In their annual report "Attacks on the Press," the Committee to Protect Journalists focuses on "gender and media freedom worldwide." In one chapter, Yaqiu Wang writes about gender discrimination in the field of journalism in China, noting both unequal opportunities for advancement and stereotypes of both women and men that hinder female reporters' careers:
The question is: Why do so many women with journalism degrees not become working journalists? The answer may have something to do with those divergent approaches to the role of gender in journalism.
China's press environment is notoriously stifling, with frequent government interference and stringent government control. Female journalists face additional cultural and political barriers. Within the realm of allowed topics, some journalists have been able to publish important work and receive recognition, but most of them are men. Many of the journalists who offered their input on the topic believe the barriers women journalists face, including gender discrimination in hiring, are part of the reason there has not been a greater increase in the number of female journalists despite the growing number of female journalism graduates.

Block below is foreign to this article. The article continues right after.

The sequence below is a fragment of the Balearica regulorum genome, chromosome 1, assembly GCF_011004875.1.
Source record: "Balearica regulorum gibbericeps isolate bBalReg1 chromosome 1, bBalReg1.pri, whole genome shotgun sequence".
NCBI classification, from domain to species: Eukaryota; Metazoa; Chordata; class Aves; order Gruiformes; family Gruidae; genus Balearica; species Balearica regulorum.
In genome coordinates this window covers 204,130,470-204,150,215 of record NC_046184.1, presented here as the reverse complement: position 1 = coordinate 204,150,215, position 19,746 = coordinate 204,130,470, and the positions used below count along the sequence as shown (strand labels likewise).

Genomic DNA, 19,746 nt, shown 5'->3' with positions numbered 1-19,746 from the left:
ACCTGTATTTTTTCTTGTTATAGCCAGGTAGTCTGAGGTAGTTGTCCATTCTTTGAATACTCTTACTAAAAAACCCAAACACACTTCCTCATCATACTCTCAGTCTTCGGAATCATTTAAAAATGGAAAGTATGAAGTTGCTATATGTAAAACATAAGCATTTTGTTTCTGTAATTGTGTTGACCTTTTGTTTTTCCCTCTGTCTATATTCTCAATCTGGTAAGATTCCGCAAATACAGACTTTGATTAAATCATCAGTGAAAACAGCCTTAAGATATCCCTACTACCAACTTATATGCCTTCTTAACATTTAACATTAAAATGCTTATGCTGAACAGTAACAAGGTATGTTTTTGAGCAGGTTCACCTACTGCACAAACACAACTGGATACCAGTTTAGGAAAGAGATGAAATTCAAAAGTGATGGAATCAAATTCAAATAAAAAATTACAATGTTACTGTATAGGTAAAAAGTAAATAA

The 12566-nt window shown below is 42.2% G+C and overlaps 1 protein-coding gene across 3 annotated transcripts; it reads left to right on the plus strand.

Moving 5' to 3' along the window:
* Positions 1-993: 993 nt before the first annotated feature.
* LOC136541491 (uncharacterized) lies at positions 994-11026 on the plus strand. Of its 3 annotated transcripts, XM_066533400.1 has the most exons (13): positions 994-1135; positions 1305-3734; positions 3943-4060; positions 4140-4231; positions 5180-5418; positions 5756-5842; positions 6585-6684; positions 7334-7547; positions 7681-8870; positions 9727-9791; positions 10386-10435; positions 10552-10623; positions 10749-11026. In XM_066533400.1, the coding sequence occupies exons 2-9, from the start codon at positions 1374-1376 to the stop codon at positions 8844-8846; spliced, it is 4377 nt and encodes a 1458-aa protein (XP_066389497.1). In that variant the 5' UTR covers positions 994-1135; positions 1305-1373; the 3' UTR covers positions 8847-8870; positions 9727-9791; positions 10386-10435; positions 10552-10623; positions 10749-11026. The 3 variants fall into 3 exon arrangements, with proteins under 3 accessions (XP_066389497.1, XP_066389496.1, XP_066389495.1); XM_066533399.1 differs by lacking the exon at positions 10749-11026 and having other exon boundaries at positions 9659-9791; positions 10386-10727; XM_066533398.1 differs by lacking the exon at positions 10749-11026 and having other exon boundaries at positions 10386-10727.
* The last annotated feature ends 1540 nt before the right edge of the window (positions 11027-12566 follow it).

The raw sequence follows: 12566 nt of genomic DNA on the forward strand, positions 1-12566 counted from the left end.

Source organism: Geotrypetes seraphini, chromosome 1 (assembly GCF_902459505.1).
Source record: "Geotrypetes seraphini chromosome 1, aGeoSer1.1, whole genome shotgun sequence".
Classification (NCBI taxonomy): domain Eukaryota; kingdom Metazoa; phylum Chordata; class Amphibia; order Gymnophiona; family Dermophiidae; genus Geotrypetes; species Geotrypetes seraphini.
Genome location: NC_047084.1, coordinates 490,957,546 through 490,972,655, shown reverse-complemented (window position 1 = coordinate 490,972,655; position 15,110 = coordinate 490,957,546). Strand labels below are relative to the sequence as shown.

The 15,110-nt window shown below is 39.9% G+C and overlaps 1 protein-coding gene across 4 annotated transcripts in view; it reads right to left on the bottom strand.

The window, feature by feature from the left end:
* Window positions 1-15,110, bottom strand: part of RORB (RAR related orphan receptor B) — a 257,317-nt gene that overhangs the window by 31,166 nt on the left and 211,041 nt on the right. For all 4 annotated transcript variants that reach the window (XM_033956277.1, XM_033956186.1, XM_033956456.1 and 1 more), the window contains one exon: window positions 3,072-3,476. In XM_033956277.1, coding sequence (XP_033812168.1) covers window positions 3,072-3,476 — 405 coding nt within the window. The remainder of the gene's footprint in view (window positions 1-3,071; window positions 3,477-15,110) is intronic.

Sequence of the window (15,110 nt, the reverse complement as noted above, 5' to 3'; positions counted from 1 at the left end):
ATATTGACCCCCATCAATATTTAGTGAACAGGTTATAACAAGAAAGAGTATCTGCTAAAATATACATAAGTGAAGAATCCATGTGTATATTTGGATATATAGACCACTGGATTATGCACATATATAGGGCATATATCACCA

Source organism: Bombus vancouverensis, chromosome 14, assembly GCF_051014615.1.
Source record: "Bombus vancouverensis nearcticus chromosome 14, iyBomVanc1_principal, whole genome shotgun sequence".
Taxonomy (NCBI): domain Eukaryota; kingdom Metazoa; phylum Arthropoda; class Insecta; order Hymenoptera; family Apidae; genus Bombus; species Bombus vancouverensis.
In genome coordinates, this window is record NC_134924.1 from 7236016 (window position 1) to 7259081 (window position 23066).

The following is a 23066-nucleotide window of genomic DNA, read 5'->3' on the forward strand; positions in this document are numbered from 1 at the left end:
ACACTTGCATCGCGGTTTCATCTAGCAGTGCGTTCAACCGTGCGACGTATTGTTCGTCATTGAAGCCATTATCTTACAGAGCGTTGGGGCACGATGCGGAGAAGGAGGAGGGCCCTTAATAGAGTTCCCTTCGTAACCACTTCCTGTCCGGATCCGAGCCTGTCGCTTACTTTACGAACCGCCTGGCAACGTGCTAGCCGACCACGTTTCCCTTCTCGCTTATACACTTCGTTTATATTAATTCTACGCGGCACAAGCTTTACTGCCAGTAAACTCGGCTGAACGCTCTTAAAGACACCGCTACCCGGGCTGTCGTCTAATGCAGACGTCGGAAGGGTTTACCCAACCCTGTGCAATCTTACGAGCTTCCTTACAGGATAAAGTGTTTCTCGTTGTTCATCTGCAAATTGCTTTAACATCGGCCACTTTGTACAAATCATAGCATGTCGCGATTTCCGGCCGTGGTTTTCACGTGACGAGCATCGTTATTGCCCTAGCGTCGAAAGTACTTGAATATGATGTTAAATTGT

[...] There has likewise been resistance to career advancement for female journalists. A 2013 survey of more than 600 female journalists in Shanghai found that 60 percent believed women are discriminated against when being considered for promotions. A 2011 survey conducted by the International Women's Media Foundation found that women held only 7.7 percent of top-level management positions in Chinese news companies.
"The distrust in women's ability to lead is deeply rooted," said Li Sipan, who is also a women's rights advocate. "I have a good friend who was a key editorial member in a fashion and lifestyle media company. She used to be annoyed by my feminist theories. One time, her company was going to publish a new magazine. She thought, given her expertise and experience, she would be selected to lead the magazine. But instead of choosing her to be the editor-in-chief, the company leadership brought in a man who clearly had less aptitude than her to be her boss. She told me that at that moment, she suddenly realized what gender discrimination is and what a glass ceiling is." [Source]
Wang's report is also available in Chinese.
In 2014, Yinan Che wrote for projourno.org that women are increasingly working in the traditionally male-dominated field of business journalism, but are still facing many obstacles.